Academic journal article College Student Journal

The Effect of Late Registration for College Classes

Academic journal article College Student Journal

The Effect of Late Registration for College Classes

Article excerpt

Objective: To assess the outcome of late registration for college classes and early class withdrawal.

Method: Computerized 2007-9 school record data on 7,200 college students were analyzed to evaluate the effect of late class registration on the class grade--relative to the average class grade--and on class withdrawal. Assessed by multiple regression analyses in relation to these outcomes were gender, academic level and assignment to large or small lecture sections.

Results: Late registration for class was found to be associated with lower grades relative to the average grade for the class (p<0.001). That effect was more pronounced for male students, upper classmen, and students in large lecture sections. Withdrawal from class was significantly more common for upper classmen, but it was not significantly related to late class registration.

Conclusion: Late registration for college classes is associated with lower grades relative to the class average, but not to early class withdrawal. Key variables had a significant impact on these outcomes.

Background

Studies generally have reported that late registration for college classes is associated with worse outcomes. Ford et al. (2008) and Chilton (1964) found that late registrants for class compared to those who registered on time had lower grades, and Smith et al. (2002) found that late registration was linked to class withdrawal and failure to reenroll the next semester. Hiller et al. (2005) likewise found that being late to register was linked to both poor classroom performance and a diminished persistence in college enrollment. An exception to the above studies was the report by Angelo (1990) who reported no adverse outcomes for late college registrants.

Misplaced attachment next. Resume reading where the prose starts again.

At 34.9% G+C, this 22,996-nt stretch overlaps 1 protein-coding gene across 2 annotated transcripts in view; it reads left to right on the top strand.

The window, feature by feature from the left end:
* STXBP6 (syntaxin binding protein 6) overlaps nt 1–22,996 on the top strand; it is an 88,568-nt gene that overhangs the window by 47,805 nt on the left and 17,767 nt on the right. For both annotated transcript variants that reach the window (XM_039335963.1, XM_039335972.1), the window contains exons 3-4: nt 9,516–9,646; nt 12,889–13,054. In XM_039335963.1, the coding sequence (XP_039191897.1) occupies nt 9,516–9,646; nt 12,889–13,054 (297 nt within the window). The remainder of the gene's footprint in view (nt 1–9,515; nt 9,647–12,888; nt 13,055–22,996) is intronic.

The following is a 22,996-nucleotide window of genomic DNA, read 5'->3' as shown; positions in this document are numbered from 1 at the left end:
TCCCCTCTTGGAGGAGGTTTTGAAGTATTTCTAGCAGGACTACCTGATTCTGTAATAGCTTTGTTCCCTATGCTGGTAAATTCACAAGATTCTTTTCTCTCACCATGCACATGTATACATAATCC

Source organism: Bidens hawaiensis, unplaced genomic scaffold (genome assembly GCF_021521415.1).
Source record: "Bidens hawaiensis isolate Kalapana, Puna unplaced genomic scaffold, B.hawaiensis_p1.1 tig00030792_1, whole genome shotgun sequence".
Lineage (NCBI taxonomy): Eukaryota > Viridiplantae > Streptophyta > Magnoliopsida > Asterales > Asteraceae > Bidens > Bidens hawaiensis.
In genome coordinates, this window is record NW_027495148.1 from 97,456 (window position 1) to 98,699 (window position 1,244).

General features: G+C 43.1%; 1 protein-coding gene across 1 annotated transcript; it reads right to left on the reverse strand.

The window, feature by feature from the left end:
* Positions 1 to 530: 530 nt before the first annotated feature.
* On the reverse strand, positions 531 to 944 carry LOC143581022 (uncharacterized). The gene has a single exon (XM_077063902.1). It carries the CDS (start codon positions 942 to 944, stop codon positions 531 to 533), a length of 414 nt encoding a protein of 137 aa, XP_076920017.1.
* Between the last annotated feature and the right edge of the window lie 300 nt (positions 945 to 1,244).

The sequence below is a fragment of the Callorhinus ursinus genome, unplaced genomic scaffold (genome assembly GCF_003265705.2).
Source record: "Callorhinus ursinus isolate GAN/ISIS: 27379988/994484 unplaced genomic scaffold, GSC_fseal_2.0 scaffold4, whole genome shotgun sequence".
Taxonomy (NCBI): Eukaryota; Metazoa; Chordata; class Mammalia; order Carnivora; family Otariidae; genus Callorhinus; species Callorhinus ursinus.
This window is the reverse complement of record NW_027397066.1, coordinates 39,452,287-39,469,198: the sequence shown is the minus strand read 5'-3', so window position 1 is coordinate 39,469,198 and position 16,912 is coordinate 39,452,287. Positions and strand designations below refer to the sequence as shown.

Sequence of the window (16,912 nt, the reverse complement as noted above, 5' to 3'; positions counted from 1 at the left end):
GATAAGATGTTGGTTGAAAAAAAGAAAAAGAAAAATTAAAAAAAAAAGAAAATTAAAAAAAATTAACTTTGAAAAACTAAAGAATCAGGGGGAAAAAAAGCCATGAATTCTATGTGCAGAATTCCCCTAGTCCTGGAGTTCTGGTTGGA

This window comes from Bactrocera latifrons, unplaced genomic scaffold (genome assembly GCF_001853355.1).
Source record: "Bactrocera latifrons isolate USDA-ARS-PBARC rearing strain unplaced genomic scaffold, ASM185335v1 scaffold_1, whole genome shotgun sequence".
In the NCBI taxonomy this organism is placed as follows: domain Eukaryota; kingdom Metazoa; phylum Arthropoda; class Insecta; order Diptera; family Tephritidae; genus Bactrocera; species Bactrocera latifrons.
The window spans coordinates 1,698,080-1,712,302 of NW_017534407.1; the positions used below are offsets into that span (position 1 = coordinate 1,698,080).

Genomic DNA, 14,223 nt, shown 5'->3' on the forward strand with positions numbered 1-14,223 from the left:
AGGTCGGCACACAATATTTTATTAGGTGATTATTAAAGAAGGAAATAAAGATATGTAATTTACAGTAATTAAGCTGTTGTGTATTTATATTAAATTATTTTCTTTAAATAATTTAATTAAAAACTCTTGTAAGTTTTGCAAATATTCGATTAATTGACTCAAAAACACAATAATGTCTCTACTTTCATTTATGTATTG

Much of the literature on late registration for college classes has focused on the characteristics of such students. Belcher and Patterson (1990) found that late registrants tended to be older and were more often enrolled part-time. Hornik et al. (2008) and Chilton (1964) reported class and school dropout to be more common with freshman than higher level students. Miller (1997) found that class withdrawal was linked to low classroom attendance and low classroom attentiveness, whereas Geltner (1996) found that class and school dropout were more common for males than for females, and that they were linked to a substantial level of employment (greater than 9 hours a week).

This study assesses the impact of late class registration on grades relative to average grades for that class and on withdrawal from class. It covers 7,200 students at all academic levels in mathematics classes (many of whom matriculated in general education classes). This is the largest sample of students comparing the consequences of on-time vs. late class registration, and as such it allows for more varied and comprehensive outcome assessments than have been hitherto reported.

Method

The independent variables included: 1) late or on-time registration 2) academic level 3) assignment to large or small lecture sections, and 4) gender. Outcome variables included: 1) class grade in relation to the average grade in the matriculated class, and 2) withdrawal from class.

Data on enrollment of college students over four semesters (Fall 2007, Spring 2008, Fall 2008, and Spring 2009) were included in this research. In all, there were 135 lecture sections, 22 large lecture sections, and 113 small lecture sections. Eleven of the 22 large lecture sections were for general education elementary statistics. The other 11 large lecture sections were for general education business calculus. Of the 113 small lecture sections, 38 were for calculus I, 33 calculus II, 22 calculus III, 4 numerical analysis, 10 applied mathematics, and 6 probability and statistics. Of the 7,200 students who registered (including some who would later withdraw), 3,180 were assigned to large lecture sections, and 4,020 to small lecture sections. …

Search by... Author
Show... All Results Primary Sources Peer-reviewed

Oops!

An unknown error has occurred. Please click the button below to reload the page. If the problem persists, please try again in a little while.